Objective: This meta-analysis sought to determine whether endoscopic vascular graft harvesting (EVH) improves clinical and resource outcomes compared with conventional open graft harvesting (OVH) in adults undergoing coronary artery bypass surgery.
Methods: A comprehensive search was undertaken to identify all randomized and nonrandomized trials of EVH versus OVH up to April 2005. The primary outcome was wound complications. Secondary outcomes included any other clinical morbidity and resource utilization. Odds ratios (OR), weighted mean differences (WMD), or standardized mean differences (SMD) and their 95% confidence intervals (95% CI) were analyzed.
Results: Thirty-six trials of 9,632 patients undergoing saphenous vein harvest met the inclusion criteria (13 randomized; 23 nonrandomized). Risk of wound complications was significantly reduced by EVH compared with OVH (OR 0.31, 95% CI 0.23-0.41). Similarly, the risk of wound infections was significantly reduced (OR 0.23, 95% CI 0.20–0.53; P < 0.0001). Need for surgical wound intervention was also significantly reduced (OR 0.16, 95% CI 0.08–0.29). The incidence of pain, neuralgia, and patient satisfaction was improved with EVH compared with OVH. Postoperative myocardial infarction, stroke, reintervention for ischemia or angina recurrence, and mortality were not significantly different. Operative time was significantly increased (WMD 15.26 minutes; 95% CI 0.01, 30.51), hospital length of stay was reduced (WMD –0.85 days; 95% CI –1.55, –0.15), and readmissions were reduced (OR 0.53, 95% CI 0.29–0.98). Costs were insufficiently reported to allow for aggregate analysis.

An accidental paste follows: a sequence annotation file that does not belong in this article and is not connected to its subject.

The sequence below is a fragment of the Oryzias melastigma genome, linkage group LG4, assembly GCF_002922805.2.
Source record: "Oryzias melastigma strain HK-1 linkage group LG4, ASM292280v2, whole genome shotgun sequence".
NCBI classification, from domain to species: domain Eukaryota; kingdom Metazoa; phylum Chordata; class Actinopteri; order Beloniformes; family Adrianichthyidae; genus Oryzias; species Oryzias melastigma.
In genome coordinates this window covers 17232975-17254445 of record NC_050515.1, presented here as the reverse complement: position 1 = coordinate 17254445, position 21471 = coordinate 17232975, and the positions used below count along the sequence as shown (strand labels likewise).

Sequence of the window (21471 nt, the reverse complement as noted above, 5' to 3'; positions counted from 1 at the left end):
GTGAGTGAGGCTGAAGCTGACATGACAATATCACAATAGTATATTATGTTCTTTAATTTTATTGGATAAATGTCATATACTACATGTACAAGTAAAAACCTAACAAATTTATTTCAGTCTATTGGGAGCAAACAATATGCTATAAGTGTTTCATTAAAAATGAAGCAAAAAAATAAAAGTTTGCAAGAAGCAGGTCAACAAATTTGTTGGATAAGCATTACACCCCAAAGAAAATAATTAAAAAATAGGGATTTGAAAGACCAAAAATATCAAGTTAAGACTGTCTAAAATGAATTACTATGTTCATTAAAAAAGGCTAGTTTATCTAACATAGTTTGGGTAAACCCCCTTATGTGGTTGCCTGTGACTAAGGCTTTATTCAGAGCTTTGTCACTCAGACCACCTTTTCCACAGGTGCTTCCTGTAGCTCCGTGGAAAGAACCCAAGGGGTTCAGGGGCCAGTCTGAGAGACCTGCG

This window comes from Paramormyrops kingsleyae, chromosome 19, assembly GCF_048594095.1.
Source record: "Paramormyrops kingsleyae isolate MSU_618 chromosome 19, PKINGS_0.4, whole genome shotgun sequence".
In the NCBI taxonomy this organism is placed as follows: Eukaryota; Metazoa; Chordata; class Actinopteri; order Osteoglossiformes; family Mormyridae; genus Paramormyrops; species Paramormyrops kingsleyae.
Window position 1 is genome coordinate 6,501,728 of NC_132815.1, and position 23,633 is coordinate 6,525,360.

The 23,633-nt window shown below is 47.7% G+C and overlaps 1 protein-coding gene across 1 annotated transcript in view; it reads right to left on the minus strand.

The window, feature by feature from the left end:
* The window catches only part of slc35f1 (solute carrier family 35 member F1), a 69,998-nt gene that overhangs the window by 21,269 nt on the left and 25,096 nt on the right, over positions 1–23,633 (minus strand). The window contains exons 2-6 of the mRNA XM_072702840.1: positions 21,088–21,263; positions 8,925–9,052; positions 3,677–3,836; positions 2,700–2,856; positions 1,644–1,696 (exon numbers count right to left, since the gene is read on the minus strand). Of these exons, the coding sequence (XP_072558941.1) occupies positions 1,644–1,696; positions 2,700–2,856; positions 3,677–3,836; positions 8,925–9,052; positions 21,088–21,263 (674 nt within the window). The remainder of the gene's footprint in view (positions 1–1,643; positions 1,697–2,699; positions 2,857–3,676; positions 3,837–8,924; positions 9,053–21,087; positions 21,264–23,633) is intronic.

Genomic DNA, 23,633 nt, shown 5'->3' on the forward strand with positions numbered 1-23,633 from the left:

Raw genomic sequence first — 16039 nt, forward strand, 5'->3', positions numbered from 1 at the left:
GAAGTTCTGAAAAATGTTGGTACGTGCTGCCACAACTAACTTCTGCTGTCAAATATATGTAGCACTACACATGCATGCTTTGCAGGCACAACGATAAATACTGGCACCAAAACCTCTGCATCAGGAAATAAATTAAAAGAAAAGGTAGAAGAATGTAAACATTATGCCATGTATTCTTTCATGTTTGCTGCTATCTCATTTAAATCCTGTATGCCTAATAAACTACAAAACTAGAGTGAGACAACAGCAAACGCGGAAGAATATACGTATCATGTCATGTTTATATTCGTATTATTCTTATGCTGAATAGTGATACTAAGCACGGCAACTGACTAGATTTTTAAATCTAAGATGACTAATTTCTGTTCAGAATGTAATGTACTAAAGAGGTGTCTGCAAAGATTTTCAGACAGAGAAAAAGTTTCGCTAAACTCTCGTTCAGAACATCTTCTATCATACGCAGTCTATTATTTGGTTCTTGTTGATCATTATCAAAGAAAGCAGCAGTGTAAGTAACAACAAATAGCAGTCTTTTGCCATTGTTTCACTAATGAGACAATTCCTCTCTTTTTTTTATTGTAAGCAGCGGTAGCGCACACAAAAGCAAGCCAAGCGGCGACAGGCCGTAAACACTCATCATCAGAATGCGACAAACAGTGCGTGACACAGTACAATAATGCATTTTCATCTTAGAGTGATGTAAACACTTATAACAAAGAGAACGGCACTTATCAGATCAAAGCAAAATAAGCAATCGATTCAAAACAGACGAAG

Conclusions: Endoscopic vascular graft harvesting of the saphenous vein reduces wound complications and improves patient satisfaction and resource utilization. Further research is required to determine the incremental cost-effectiveness of EVH versus OVH.